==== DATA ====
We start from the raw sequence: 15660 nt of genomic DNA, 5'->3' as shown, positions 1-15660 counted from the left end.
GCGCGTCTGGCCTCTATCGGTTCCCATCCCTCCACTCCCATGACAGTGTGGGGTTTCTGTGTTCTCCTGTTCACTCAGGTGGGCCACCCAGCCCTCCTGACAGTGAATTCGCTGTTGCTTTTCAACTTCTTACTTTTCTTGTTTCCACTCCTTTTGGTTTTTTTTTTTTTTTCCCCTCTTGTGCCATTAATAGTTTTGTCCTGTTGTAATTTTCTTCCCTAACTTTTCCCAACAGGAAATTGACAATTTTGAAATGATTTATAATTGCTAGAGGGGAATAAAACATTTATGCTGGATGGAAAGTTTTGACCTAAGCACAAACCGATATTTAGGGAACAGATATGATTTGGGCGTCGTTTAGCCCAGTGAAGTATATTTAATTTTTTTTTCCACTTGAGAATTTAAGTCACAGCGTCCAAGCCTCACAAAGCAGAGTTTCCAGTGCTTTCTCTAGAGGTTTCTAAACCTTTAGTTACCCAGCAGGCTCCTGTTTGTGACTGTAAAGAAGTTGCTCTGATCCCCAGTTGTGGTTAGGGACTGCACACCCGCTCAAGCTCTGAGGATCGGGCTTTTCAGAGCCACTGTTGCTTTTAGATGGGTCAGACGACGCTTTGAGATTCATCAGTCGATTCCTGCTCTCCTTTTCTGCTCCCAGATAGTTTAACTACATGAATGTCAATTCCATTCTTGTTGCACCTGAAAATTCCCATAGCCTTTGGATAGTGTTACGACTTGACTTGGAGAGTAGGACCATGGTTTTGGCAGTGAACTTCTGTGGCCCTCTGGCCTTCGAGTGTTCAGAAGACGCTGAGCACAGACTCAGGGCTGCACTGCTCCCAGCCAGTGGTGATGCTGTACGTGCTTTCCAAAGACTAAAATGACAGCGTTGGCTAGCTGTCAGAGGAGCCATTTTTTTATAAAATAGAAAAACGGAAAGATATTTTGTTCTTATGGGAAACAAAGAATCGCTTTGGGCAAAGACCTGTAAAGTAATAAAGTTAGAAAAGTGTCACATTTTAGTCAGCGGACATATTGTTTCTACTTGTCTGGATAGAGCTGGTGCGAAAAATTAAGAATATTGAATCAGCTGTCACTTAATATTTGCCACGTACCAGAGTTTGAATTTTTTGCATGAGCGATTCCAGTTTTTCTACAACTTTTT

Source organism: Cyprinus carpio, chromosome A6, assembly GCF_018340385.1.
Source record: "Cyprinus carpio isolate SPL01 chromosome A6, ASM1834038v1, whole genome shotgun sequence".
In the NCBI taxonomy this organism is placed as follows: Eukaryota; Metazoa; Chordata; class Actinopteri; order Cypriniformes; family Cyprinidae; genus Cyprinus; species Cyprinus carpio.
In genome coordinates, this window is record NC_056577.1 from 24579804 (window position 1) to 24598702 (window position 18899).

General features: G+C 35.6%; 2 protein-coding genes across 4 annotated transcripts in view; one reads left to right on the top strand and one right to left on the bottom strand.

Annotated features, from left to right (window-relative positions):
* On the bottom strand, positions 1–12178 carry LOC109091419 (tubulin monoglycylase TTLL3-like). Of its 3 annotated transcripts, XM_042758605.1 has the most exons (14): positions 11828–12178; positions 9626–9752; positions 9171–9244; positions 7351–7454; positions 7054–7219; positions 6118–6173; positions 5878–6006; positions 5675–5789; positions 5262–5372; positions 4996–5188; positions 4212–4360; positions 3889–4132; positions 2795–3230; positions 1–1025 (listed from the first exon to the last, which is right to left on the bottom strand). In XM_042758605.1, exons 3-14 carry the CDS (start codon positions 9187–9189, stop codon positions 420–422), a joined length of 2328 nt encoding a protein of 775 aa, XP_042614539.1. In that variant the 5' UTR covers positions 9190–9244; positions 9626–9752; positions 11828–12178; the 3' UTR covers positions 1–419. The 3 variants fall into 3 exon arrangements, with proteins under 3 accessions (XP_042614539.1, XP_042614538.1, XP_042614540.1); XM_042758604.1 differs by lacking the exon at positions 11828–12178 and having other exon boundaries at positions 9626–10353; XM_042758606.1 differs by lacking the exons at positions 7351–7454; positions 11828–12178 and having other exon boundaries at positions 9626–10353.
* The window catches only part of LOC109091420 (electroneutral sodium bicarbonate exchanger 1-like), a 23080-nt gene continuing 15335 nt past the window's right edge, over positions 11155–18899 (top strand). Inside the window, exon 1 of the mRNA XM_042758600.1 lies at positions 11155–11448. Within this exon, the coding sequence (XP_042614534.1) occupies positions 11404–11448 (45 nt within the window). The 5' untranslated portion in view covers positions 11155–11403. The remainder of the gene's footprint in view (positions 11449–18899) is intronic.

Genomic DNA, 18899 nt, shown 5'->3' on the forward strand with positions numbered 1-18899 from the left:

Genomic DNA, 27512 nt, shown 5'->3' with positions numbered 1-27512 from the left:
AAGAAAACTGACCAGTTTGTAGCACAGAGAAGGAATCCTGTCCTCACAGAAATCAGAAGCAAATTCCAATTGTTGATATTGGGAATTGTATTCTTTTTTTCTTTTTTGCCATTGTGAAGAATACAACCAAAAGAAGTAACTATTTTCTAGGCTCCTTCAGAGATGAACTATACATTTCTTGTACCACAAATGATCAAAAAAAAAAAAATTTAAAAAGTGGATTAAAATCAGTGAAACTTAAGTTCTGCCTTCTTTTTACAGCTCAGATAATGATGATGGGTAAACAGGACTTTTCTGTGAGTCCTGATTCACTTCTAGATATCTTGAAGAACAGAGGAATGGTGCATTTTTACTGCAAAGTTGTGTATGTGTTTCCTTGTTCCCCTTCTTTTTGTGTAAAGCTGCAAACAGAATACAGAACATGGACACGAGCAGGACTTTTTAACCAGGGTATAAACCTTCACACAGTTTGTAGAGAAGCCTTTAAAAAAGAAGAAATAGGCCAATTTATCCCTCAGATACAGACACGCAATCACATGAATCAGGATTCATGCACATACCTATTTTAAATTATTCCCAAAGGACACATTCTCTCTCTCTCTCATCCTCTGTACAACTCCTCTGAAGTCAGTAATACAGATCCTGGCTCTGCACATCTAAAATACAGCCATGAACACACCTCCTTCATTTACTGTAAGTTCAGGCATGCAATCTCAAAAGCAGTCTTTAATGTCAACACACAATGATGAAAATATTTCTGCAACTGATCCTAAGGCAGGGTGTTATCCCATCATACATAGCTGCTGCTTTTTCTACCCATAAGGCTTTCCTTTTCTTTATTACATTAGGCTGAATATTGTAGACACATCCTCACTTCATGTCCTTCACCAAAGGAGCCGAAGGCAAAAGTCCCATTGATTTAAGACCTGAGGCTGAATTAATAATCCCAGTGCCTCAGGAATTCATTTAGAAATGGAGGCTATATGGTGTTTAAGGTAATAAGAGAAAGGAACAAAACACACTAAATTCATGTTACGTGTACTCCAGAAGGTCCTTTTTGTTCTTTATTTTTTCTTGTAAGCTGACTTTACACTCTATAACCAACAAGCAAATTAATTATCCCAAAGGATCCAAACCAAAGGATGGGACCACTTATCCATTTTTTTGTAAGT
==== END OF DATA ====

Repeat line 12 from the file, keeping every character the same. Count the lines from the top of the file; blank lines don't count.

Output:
Genomic DNA, 27512 nt, shown 5'->3' with positions numbered 1-27512 from the left: